The Evolution of BURGUNDY

The Evolution of BURGUNDY

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This definition of BURGUNDY is a significant part of the Evolution of Burgundy in the Alford culture


This commentary, by Steve Alford, was originally published in the Fall 2004 INSIDER Magazine, but is as timely today as it was seven years ago. This is the first of a series of previously published commentaries we are featuring this week while we celebrate Customer Service Week.

In the finite world of AV staging, we have become as positively identified with the color burgundy as IBM has with blue, Coca-Cola has with red and UPS has with brown in the larger business landscape. How this has happened in a relatively short period of time is a testament to the consistent quality of service we have provided our clients. So what is the story behind burgundy and Alford Media?

Twenty years ago I started doing business as Alford Media Services. With the help of producer/client Terry McCullough a logo was designed, and I chose to use the color maroon—not because I was a Texas A&M fan but because that was my high school’s color. When the initial printing run was complete, the dark maroon came out a slightly lighter shade. I liked it and thus the Alford burgundy-colored logo was born.

In 1989 Tom, Danny and I partnered and incorporated Alford Media Services. We had no desire (let alone money) to change the Alford logo or burgundy color. When we moved to the Hutton Drive location in 1992, we (with the help of John Scott) modified the logo so that we could have a sign built for the lobby and a fresh look on our new stationary. By then there were lots of burgundy cases in the warehouse (if not on show-sites), and we were well on our way to being identified as the burgundy company.

Outfitted in new Alford burgundy polo shirts, our roadies started identifying other techs they liked working with as “burgundy.” In particular I remember Gary Scott telling me Randy Robert was burgundy. This would have been in 1994 prior to Randy coming on board full-time. It wasn’t long before clients and competitors alike started identifying us as “burgundy.”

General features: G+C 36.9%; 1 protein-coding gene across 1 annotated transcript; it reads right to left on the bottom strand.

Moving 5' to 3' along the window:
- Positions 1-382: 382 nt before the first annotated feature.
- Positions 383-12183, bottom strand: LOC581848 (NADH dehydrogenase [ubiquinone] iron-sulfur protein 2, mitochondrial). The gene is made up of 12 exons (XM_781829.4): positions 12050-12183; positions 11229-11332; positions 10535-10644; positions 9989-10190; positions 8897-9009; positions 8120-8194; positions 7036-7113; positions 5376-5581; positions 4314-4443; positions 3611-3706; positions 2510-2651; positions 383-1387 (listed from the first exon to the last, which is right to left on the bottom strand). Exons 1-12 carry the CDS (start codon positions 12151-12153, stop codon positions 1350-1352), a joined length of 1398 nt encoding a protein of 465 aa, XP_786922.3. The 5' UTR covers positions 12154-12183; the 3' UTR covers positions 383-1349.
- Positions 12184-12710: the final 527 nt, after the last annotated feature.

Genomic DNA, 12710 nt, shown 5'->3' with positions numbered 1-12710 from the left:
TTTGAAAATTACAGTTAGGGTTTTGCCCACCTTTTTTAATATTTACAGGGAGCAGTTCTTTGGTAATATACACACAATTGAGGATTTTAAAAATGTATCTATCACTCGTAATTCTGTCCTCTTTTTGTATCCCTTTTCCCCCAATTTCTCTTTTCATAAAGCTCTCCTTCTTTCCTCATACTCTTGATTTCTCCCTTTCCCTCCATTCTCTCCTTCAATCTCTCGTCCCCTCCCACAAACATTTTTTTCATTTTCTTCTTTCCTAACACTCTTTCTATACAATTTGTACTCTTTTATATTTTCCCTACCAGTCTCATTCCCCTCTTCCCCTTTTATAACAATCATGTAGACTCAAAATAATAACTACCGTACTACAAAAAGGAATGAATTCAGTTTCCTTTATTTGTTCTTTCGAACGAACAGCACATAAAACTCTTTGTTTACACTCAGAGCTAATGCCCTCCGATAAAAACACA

At our staging conference in the summer of 1997, I coined the phrase “burgundy to the bone” and yes, the rumor of attendees receiving burgundy underwear at that conference is true. Being “burgundy,” and better yet being “burgundy to the bone,” had taken on a significant meaning thanks to the attitude and work ethic of our dedicated and talented technicians and support personnel. Yes, our cases and shirts were burgundy, but all Alford employees and valued freelancers knew that “burgundy” was much more than a color at Alford. The industry was not far behind in figuring this out.

By the time we launched our “being burgundy” ad campaign a couple of years ago, Alford was already well known in AV circles as the “burgundy company.” The poorly kept secret of what being burgundy was had long since been revealed. Alford had become known for getting the job done no matter what the obstacles, finding solutions for our clients’ many needs, and for working tirelessly with an altruistic spirit aimed at making others look good. All this and more was summed up in “burgundy.”

Companies often put their reputation on the line by the advertising slogans they use. Budweiser says it’s the King of Beers. Avis says “We Try Harder.” Energizer keeps going and going and going. Like a good neighbor State Farm is there. Timex takes a licking and keeps on ticking. Frosted Flakes—they’re great! You’re in good hands with All-State. All these sayings (and many more) put their companies on record as to what they stand for and what they better deliver, or face the consequences of a fickle public.

By saying our people are burgundy (and all that implies) we ARE putting our reputation on the line on each and every job—each and every day. We wouldn’t want it any other way. Years of service by many dedicated Alford personnel have earned us the honor, privilege, and yes, the responsibility and challenge of exceeding our clients’ expectations at every opportunity.

One of our marketing pieces asks, “What’s the biggest difference you can make on your next event?” The answer is “the burgundy difference.” Should this ever stop being the case, would the last person out of the building please turn off the lights?


Originally published in the Fall 2004 Alford INSIDER Magazine




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